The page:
Also see Scott's review of The Fantasticks
Over the years, the Human Race Theatre Company in Dayton, Ohio, has helped to develop quite a number of new musicals, either through their Musical Theater Workshop series or via full blown productions. Shows such as Was, Convenience and Harold & Maude were either shaped or fine-tuned at Human Race in recent years. The theater company kicks off their Mainstage season for 2007/2008 with yet another similar endeavor. Incorporating existing songs from Broadway composer/lyricist Stephen Schwartz into a new story, Snapshots is a tune-filled emotional examination of a single relationship across a span of thirty years. Human Race is one of several theaters that has worked to develop the piece with the help of Mr. Schwartz and book-writer David Stern. The result is an entertaining package showcasing well-known theater songs which have been given a fresh sound, together with a unique storyline. This production, which is mounted in coordination with Dayton's, Victoria Theatre Association, boasts a very talented six-person cast and solid direction.
Snapshots tells the story of Sue, who is about to leave Dan, her husband of about twenty years. As Sue retrieves some items from the attic, Dan unexpectedly comes home early. Before Sue can tell Dan that their marriage is over, that come across some photographs that stir up memories from their past, which come alive in front of them. The circumstances and emotions associated with each picture play out as the couple watch two sets of their younger selves, school-aged Danny and Susie, and young adults Daniel and Susan.
Few musicals could boast a stronger score than Snapshots. Many of the best tunes from Stephen Schwartz's vast musical theater catalogue (there are none from his film scores here) are presented, to much delight. Pippin, The Magic Show, Wicked, and The Baker's Wife are the most well represented, but showtunes from Children of Eden, Godspell, Rags, Working, Personals and Captain Louie are also used. Two songs from Mr. Schwartz's Reluctant Pilgrim album are included as well.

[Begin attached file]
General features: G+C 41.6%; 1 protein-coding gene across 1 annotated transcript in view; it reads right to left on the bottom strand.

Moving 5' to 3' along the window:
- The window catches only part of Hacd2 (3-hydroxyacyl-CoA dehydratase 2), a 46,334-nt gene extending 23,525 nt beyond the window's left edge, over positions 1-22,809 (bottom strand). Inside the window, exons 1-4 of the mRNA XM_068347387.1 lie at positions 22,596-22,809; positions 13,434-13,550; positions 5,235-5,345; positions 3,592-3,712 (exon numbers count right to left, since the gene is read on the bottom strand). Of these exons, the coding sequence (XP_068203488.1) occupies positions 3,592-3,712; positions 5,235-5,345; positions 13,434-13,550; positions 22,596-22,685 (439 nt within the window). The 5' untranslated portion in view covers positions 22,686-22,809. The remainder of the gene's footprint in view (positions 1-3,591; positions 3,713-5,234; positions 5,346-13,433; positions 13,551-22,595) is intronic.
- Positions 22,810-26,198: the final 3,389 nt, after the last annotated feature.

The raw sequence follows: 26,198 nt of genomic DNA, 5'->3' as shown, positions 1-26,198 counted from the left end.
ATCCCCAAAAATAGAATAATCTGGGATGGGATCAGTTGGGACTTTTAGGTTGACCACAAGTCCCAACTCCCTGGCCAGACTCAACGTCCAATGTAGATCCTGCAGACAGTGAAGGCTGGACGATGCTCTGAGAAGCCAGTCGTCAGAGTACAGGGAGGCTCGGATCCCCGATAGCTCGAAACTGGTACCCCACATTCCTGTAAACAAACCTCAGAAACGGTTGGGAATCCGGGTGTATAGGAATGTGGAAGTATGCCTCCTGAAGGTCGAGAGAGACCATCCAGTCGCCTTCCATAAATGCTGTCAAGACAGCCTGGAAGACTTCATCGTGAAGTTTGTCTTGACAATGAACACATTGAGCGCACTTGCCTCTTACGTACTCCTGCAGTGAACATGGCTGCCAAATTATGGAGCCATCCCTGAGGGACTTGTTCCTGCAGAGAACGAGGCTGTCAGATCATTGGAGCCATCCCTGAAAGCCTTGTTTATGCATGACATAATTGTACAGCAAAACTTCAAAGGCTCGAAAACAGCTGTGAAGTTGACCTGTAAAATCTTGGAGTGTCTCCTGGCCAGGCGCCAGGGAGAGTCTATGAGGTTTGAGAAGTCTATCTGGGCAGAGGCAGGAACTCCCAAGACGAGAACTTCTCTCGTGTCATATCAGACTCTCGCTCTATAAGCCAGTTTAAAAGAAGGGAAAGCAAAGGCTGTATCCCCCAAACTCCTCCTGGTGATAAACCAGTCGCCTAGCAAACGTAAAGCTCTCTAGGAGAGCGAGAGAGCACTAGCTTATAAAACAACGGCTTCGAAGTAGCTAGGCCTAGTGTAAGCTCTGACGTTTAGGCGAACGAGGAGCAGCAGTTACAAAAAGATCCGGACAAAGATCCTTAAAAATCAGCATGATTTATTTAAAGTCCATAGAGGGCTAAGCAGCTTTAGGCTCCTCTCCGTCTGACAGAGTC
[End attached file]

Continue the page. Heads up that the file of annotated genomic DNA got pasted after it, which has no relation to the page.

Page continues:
Part of what makes these songs effective here, out of their original context, is the fact that Mr. Schwartz has provided many new lyrics to make the songs much more specific to the characters and plot of Snapshots. Godspell's "All For the Best" contains nearly all new words, and "Popular" (Wicked) and "If We Never Meet Again" (Rags) have significantly altered lyrics as well. Most of the other songs have at least minor lyric changes. However, it is the melding and layering of songs that creates some of the best musical moments in the show. Combinations of "Lion Tamer" and "I'm Not That Girl"; "Two's Company" with "All For the Best"; and the trio of "Making Good" (cut from Wicked)/"Extraordinary"/"Corner of the Sky" are a few examples of new musical arrangements that supply fresh approaches to familiar songs. The writer's emotionally rich songs, such as "Meadowlark" (sung as a trio for the three female performers), "Chanson," "All Good Gifts" (which is Dan's response to becoming a father) and the title song, provide poignancy and strong material for a relationship-themed show.
David Stern's book provides a solid structure for the songs, with detailed characters, plenty of pathos and mostly smooth transitions. The fact that the "current-day" characters can communicate and interact with their younger selves comes across as a somewhat lazy theatrical device. However, it is presented in such a way that it isn't difficult for the audience to go along with the approach. The show's humor is a mixed bag, with the scene featuring "Endless Delights" a hoot, but the two songs from Personals going for cheaper laughs. The other minor weakness with the book is that too little time is spent on the couple's married life as compared to their childhood and dating life together. As far as shows using existing material go, however, Snapshots is certainly toward the top of the heap. The use of a meaty book and songs that have been reshaped for this particular show make this better than most of the composer revues and jukebox shows so prevalent today.